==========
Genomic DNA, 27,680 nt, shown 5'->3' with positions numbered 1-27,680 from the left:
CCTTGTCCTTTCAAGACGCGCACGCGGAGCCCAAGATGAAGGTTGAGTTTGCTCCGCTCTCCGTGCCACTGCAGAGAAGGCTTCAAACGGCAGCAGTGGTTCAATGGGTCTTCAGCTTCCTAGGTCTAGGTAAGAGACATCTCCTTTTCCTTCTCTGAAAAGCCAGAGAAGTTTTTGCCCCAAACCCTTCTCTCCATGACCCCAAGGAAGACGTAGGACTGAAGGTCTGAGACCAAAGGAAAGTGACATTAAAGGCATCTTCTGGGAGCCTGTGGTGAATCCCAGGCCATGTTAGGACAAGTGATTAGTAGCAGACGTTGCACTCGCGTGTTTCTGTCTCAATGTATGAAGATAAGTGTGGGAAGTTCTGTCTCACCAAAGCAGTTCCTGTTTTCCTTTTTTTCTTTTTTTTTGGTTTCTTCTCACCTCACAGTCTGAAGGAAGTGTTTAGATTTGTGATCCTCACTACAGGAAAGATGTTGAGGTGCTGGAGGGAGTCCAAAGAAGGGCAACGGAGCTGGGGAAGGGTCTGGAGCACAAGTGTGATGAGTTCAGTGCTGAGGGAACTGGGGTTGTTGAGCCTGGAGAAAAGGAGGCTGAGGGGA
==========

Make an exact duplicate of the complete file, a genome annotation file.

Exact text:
Genomic DNA, 27,680 nt, shown 5'->3' with positions numbered 1-27,680 from the left:
CCTTGTCCTTTCAAGACGCGCACGCGGAGCCCAAGATGAAGGTTGAGTTTGCTCCGCTCTCCGTGCCACTGCAGAGAAGGCTTCAAACGGCAGCAGTGGTTCAATGGGTCTTCAGCTTCCTAGGTCTAGGTAAGAGACATCTCCTTTTCCTTCTCTGAAAAGCCAGAGAAGTTTTTGCCCCAAACCCTTCTCTCCATGACCCCAAGGAAGACGTAGGACTGAAGGTCTGAGACCAAAGGAAAGTGACATTAAAGGCATCTTCTGGGAGCCTGTGGTGAATCCCAGGCCATGTTAGGACAAGTGATTAGTAGCAGACGTTGCACTCGCGTGTTTCTGTCTCAATGTATGAAGATAAGTGTGGGAAGTTCTGTCTCACCAAAGCAGTTCCTGTTTTCCTTTTTTTCTTTTTTTTTGGTTTCTTCTCACCTCACAGTCTGAAGGAAGTGTTTAGATTTGTGATCCTCACTACAGGAAAGATGTTGAGGTGCTGGAGGGAGTCCAAAGAAGGGCAACGGAGCTGGGGAAGGGTCTGGAGCACAAGTGTGATGAGTTCAGTGCTGAGGGAACTGGGGTTGTTGAGCCTGGAGAAAAGGAGGCTGAGGGGA